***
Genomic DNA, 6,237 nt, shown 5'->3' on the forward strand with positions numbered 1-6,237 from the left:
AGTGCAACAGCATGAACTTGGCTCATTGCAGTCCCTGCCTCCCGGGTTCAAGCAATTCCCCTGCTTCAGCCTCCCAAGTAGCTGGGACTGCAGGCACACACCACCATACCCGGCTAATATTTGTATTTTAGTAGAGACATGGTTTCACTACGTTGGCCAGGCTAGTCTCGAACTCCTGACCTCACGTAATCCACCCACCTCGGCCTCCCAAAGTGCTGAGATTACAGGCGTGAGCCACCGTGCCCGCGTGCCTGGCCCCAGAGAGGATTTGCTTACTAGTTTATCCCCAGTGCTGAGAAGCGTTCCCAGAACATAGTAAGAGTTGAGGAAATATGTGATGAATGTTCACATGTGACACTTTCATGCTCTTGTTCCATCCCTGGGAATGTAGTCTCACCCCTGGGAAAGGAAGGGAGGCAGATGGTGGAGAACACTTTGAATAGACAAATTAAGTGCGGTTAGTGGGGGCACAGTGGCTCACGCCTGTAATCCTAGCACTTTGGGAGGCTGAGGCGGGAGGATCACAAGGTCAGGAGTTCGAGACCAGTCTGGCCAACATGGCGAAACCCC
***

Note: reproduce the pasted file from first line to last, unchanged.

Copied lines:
Genomic DNA, 6,237 nt, shown 5'->3' on the forward strand with positions numbered 1-6,237 from the left:
AGTGCAACAGCATGAACTTGGCTCATTGCAGTCCCTGCCTCCCGGGTTCAAGCAATTCCCCTGCTTCAGCCTCCCAAGTAGCTGGGACTGCAGGCACACACCACCATACCCGGCTAATATTTGTATTTTAGTAGAGACATGGTTTCACTACGTTGGCCAGGCTAGTCTCGAACTCCTGACCTCACGTAATCCACCCACCTCGGCCTCCCAAAGTGCTGAGATTACAGGCGTGAGCCACCGTGCCCGCGTGCCTGGCCCCAGAGAGGATTTGCTTACTAGTTTATCCCCAGTGCTGAGAAGCGTTCCCAGAACATAGTAAGAGTTGAGGAAATATGTGATGAATGTTCACATGTGACACTTTCATGCTCTTGTTCCATCCCTGGGAATGTAGTCTCACCCCTGGGAAAGGAAGGGAGGCAGATGGTGGAGAACACTTTGAATAGACAAATTAAGTGCGGTTAGTGGGGGCACAGTGGCTCACGCCTGTAATCCTAGCACTTTGGGAGGCTGAGGCGGGAGGATCACAAGGTCAGGAGTTCGAGACCAGTCTGGCCAACATGGCGAAACCCC